Mudzidzi Wimbo dies

HARARE - Popular Johane Masowe eChishanu Vadzidzi VaJesu Church founder Aaron Mhukuta Gomo, commonly known as Mudzidzi Wimbo, has died.

He was 96.

Announcing Wimbo’s death on his Facebook account yesterday, Zanu PF youth league political commissar Godfrey Tsenengamu — who is a member of the church — said God’s will has been done.

“VaMudzidzi vaMajinesta (Baba vaWimbo) is no more. Kutonga kwaTenzi Jeso. MHSRIEP,” Tsenegamu said.

Wimbo was pivotal in Zanu PF’s fractious succession politics after he reportedly predicted in 1957 that independent Zimbabwe would be ruled by a man carrying the name of the angel Gabriel, which came to pass in April 1980 with Mugabe — whose middle name is Gabriel — becoming the nation’s prime minister.

As Mugabe approached the twilight of his political career marked by his ouster in a de facto coup and subsequent replacement by his former deputy Emmerson Mnangagwa, there was also a belief in Zanu PF that Wimbo was instrumental in the succession.

It is this belief that saw Mnangagwa caught up in bizarre church rituals in Mt Darwin, where Wimbo told a gathered crowd that the then VP needed help to ascend the presidency.

Reacting to the news of Wimbo’s death, exiled former Higher and Tertiary Education minister Jonathan Moyo — who was fiercely opposed to Mnangagwa succeeding Mugabe - expressed his condolences.

“Sad. A disaster for those, whom everybody knows, who were cynically manipulating Munhu waMwari for July 30 purposes!” Moyo wrote on his Twitter handle as he took a subtle dig at Mnangagwa.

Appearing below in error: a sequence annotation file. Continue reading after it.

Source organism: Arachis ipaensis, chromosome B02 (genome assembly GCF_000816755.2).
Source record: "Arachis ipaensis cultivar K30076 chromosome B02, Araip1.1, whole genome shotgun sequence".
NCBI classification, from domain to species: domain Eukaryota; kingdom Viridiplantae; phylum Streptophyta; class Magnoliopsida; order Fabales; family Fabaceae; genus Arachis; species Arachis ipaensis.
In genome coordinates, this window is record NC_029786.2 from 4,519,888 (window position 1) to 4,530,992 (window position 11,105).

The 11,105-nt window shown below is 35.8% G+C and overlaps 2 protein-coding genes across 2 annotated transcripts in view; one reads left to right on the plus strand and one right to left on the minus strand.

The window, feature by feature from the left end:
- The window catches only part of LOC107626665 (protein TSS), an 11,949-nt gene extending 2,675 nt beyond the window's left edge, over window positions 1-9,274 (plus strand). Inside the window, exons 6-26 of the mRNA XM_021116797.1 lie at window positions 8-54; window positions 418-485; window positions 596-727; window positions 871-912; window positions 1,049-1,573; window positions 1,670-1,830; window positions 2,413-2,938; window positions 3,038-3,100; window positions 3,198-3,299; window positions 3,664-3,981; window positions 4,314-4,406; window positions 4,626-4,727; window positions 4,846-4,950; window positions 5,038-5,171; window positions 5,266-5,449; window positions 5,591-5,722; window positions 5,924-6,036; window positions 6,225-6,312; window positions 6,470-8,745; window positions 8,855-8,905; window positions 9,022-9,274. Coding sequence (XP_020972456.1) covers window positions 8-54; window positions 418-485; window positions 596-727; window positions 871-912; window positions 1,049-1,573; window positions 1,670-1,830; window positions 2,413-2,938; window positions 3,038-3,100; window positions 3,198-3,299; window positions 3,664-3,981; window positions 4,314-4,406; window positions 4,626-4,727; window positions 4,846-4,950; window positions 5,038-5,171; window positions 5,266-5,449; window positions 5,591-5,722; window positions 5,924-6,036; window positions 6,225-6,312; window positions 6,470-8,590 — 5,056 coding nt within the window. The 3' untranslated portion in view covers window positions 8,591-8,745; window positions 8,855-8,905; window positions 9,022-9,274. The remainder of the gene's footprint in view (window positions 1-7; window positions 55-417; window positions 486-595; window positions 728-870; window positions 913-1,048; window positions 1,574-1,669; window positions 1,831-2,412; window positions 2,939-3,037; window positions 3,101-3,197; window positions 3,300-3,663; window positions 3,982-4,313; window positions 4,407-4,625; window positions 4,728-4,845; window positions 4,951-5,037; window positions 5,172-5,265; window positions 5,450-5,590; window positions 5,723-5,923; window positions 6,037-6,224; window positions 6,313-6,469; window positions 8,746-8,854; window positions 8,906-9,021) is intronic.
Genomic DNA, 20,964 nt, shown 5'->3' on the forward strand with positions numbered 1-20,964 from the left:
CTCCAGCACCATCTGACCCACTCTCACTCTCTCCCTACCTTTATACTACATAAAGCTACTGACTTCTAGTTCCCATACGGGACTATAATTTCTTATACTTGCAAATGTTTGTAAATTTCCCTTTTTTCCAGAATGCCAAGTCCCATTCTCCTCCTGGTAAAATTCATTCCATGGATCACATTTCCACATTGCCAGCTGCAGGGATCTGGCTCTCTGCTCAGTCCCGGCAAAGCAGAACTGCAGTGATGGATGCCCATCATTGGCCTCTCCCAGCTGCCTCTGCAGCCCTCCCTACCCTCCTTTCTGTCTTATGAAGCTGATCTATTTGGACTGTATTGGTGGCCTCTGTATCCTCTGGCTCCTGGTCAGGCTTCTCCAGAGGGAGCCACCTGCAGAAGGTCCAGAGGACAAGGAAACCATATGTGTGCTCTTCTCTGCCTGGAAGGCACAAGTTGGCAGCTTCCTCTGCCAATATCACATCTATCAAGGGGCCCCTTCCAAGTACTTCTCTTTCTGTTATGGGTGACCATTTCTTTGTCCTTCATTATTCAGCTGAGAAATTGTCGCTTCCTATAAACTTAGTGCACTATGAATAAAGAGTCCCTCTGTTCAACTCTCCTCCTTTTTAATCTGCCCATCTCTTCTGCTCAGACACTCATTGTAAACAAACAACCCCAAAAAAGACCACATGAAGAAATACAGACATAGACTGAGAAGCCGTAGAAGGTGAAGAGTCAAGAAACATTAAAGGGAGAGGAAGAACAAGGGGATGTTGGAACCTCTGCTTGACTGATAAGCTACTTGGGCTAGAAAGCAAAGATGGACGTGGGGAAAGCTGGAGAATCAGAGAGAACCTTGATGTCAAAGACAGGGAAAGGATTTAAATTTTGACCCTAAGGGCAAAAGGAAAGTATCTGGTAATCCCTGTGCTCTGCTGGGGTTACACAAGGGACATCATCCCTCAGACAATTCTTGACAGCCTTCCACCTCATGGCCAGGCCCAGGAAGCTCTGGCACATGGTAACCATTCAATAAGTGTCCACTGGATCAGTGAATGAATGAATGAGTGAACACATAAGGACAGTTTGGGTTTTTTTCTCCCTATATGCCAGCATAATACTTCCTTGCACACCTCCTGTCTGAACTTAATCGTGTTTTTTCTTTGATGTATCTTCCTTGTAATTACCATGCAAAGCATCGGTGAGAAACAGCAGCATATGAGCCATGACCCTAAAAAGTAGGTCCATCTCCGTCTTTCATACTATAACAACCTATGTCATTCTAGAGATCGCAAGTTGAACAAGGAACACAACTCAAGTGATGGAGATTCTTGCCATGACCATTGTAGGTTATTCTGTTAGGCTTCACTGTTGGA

Mnangagwa visited the revered Mudzidzi  Wimbo’s shrine in Madziwa in Mashonaland Central in 2015 ostensibly to help raise funds for a new school there.

He was subsequently told by the mysterious prophet that he needed much prayer and assistance to succeed Mugabe.

The Daily News crew witnessed all the proceedings having gained entry pretending to be congregants.

It was amid much excitement and anticipation on the extremely hot day that the frail nonagenarian prophet suddenly rose from his seat and directed Mnangagwa to follow him around the shrine — even though Wimbo had initially said that he was neither going to speak nor perform any duties — and started to prophesy with fervent intensity.

Wimbo walked with so much difficulty, that it required two men to support him as he hobbled around the grounds, with Mnangagwa in tow, and as many of his followers, seemingly overcome by the occasion and the spectacle, went into trances.

Speaking through an interpreter, Wimbo said, “Anoda kubatsirwa, angazvigona seiko ari oga. Handizive kuti ndoita zvipiko. Vari kunditeera nditeverei  nekuno (Mnangagw
a needs help as he can’t do anything on his own. I don’t know what I should do to help him).”

As he spoke, his followers roared, with many — dressed in pink, white, sky blue and light green garments — speaking in indecipherable tongues.

However, and rather anticlimactically, the prophecy was brief and inconclusive, leaving the crowds in what appeared to be painful suspense.

Mnangagwa went on to succeed Mugabe and coincidentally, it took the help of the army to overthrow Mugabe.

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